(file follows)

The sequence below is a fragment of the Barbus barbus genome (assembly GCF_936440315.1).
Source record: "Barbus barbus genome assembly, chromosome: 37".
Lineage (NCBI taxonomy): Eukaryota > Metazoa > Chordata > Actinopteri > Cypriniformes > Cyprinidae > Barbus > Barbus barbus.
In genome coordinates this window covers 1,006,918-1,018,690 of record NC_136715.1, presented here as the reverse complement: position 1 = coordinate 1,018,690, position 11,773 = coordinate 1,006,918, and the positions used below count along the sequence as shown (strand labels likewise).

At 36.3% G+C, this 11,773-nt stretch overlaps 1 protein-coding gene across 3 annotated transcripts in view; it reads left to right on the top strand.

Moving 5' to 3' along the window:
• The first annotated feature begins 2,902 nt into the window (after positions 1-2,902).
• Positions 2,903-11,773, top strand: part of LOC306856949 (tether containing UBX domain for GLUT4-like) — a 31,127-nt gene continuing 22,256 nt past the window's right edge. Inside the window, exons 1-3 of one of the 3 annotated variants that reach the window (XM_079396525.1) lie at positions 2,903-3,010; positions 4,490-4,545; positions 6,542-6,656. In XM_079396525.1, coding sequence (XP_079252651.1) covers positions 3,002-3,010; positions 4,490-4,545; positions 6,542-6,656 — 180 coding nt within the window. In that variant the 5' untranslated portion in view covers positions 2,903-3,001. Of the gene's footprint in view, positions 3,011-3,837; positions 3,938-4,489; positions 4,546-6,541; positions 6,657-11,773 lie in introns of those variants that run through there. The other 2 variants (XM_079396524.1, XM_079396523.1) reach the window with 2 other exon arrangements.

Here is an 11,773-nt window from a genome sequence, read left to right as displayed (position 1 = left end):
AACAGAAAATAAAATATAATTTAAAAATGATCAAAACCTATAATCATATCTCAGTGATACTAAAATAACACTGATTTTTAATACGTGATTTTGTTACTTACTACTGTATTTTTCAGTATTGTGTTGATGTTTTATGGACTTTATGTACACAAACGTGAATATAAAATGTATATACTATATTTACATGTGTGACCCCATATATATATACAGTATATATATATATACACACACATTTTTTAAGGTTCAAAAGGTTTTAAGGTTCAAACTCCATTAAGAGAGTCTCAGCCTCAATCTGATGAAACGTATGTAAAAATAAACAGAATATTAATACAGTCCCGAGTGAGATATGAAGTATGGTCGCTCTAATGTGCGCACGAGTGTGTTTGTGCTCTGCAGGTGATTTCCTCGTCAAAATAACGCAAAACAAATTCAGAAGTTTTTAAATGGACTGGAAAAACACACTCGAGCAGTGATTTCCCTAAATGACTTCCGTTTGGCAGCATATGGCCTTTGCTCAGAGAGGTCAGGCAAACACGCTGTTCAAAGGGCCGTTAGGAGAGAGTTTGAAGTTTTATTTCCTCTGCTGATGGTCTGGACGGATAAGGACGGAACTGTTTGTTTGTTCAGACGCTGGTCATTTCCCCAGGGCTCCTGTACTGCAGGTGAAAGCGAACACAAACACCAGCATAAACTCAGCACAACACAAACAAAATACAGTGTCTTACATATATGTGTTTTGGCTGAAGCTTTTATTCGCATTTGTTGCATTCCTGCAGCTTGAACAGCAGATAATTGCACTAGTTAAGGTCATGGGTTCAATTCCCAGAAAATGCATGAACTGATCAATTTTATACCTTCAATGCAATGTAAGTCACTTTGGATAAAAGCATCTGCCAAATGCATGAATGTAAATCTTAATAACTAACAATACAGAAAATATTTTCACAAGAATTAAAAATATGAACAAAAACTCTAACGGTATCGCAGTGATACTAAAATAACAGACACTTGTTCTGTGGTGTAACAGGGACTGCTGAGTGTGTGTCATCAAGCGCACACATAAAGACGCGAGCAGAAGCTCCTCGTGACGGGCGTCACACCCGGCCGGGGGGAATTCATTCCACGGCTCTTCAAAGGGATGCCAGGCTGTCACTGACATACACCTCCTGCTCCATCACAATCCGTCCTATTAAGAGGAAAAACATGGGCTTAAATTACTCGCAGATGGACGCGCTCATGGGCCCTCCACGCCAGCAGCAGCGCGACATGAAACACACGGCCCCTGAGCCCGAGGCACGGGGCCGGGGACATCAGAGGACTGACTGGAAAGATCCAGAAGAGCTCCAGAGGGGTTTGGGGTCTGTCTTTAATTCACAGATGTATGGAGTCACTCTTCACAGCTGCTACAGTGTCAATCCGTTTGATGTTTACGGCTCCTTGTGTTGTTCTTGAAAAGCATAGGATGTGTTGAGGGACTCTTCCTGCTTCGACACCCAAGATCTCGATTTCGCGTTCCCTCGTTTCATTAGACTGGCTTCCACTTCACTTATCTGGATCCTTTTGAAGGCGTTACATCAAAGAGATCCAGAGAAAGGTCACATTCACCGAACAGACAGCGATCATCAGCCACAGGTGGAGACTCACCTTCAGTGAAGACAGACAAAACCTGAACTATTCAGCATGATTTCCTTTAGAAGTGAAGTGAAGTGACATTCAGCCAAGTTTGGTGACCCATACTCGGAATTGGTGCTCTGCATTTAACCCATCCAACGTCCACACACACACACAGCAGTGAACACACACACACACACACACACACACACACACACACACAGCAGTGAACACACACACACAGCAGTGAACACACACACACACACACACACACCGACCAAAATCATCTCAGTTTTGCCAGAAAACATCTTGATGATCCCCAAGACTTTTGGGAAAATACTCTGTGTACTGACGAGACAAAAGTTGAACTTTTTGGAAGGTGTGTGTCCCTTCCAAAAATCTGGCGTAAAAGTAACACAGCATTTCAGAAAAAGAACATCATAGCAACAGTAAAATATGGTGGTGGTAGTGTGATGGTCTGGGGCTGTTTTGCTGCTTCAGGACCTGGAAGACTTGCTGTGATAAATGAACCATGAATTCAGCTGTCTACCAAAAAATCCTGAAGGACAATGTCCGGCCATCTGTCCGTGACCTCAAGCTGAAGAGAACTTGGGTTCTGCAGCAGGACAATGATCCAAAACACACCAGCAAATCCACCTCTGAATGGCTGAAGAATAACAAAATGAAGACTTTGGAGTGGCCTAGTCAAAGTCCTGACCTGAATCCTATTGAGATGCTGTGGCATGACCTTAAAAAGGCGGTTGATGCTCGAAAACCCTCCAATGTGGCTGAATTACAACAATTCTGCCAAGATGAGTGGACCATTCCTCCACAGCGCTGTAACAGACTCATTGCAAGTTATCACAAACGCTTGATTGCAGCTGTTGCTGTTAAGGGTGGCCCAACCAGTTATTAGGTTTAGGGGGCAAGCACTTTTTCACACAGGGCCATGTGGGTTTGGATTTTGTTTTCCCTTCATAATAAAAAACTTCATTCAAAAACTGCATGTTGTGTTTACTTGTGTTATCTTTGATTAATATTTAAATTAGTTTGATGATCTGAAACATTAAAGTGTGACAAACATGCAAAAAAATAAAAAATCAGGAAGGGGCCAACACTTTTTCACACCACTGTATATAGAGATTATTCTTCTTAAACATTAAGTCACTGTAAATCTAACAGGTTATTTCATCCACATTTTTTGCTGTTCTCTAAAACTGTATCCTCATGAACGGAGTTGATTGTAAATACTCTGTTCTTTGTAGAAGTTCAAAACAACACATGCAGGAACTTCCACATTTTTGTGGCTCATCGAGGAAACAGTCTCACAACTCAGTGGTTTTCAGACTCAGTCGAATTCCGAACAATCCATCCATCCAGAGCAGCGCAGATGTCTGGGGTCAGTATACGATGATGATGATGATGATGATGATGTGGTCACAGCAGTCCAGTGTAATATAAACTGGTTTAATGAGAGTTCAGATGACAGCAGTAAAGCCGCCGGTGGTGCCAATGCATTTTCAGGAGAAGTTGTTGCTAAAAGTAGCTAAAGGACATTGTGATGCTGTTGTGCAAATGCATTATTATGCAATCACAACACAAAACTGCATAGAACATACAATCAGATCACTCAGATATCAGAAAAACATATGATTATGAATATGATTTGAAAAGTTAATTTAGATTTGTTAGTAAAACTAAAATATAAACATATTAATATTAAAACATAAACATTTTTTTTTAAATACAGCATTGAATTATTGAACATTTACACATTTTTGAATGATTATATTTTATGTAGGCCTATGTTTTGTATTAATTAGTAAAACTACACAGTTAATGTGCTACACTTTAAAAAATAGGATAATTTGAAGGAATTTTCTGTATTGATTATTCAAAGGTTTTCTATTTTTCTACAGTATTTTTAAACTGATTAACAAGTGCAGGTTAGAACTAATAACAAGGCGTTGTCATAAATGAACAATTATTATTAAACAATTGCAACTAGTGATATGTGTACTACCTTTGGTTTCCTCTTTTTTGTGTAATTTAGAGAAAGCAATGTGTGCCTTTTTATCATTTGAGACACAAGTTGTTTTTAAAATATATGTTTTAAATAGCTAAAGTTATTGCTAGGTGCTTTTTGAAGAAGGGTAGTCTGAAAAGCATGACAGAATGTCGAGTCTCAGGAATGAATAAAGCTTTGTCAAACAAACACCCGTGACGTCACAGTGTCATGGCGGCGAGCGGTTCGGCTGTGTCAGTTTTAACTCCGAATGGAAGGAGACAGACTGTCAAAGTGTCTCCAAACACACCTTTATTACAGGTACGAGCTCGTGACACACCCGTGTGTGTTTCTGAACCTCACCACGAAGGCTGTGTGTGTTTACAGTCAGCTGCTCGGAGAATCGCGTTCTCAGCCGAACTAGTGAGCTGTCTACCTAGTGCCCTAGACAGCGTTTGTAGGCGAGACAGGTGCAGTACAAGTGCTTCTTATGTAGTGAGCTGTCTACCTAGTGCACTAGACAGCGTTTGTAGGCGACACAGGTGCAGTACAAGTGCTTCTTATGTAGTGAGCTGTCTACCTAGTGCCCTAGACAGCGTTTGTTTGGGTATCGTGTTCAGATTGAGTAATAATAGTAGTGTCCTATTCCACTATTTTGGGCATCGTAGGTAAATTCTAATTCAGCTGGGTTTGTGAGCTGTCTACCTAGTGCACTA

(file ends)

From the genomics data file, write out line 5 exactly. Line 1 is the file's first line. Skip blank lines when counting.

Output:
At 36.3% G+C, this 11,773-nt stretch overlaps 1 protein-coding gene across 3 annotated transcripts in view; it reads left to right on the top strand.